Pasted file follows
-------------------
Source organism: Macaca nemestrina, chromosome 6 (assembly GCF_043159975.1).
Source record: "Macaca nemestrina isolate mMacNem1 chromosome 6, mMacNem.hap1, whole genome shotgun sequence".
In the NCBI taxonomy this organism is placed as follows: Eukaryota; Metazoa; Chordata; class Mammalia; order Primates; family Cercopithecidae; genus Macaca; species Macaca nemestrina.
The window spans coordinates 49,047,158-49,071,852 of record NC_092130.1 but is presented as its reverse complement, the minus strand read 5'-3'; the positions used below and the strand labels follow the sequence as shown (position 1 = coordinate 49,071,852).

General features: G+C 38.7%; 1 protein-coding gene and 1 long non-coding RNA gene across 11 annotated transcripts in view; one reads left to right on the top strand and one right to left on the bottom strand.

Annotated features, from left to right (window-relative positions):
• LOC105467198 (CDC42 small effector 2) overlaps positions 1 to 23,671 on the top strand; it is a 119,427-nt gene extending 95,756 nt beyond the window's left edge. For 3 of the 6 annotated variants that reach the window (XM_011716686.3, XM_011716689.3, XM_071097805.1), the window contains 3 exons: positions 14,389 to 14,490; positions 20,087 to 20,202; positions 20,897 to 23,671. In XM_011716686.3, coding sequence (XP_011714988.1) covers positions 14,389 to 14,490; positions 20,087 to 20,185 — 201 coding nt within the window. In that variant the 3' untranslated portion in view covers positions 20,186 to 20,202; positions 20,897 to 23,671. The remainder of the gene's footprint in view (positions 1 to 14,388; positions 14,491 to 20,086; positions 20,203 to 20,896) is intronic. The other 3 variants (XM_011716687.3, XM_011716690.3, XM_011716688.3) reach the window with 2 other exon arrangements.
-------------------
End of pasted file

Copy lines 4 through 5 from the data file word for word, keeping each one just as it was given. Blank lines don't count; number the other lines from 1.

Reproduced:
The window spans coordinates 49,047,158-49,071,852 of record NC_092130.1 but is presented as its reverse complement, the minus strand read 5'-3'; the positions used below and the strand labels follow the sequence as shown (position 1 = coordinate 49,071,852).

General features: G+C 38.7%; 1 protein-coding gene and 1 long non-coding RNA gene across 11 annotated transcripts in view; one reads left to right on the top strand and one right to left on the bottom strand.